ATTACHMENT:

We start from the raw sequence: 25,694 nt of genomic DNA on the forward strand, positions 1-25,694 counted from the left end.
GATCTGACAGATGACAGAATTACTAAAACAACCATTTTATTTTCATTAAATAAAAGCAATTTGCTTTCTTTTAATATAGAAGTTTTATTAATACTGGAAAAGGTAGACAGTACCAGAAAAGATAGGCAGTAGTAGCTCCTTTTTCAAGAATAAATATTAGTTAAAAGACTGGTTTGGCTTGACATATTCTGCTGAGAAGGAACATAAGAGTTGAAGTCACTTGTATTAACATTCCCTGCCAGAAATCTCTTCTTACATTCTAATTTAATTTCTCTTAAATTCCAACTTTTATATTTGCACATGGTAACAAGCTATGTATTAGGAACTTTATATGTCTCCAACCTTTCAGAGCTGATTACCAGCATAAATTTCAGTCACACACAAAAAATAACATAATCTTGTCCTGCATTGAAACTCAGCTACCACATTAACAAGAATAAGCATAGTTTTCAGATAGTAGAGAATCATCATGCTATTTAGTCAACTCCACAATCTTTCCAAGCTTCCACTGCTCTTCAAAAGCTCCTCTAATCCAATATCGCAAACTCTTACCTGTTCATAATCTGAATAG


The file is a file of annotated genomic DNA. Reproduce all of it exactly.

We start from the raw sequence: 25,694 nt of genomic DNA on the forward strand, positions 1-25,694 counted from the left end.
GATCTGACAGATGACAGAATTACTAAAACAACCATTTTATTTTCATTAAATAAAAGCAATTTGCTTTCTTTTAATATAGAAGTTTTATTAATACTGGAAAAGGTAGACAGTACCAGAAAAGATAGGCAGTAGTAGCTCCTTTTTCAAGAATAAATATTAGTTAAAAGACTGGTTTGGCTTGACATATTCTGCTGAGAAGGAACATAAGAGTTGAAGTCACTTGTATTAACATTCCCTGCCAGAAATCTCTTCTTACATTCTAATTTAATTTCTCTTAAATTCCAACTTTTATATTTGCACATGGTAACAAGCTATGTATTAGGAACTTTATATGTCTCCAACCTTTCAGAGCTGATTACCAGCATAAATTTCAGTCACACACAAAAAATAACATAATCTTGTCCTGCATTGAAACTCAGCTACCACATTAACAAGAATAAGCATAGTTTTCAGATAGTAGAGAATCATCATGCTATTTAGTCAACTCCACAATCTTTCCAAGCTTCCACTGCTCTTCAAAAGCTCCTCTAATCCAATATCGCAAACTCTTACCTGTTCATAATCTGAATAG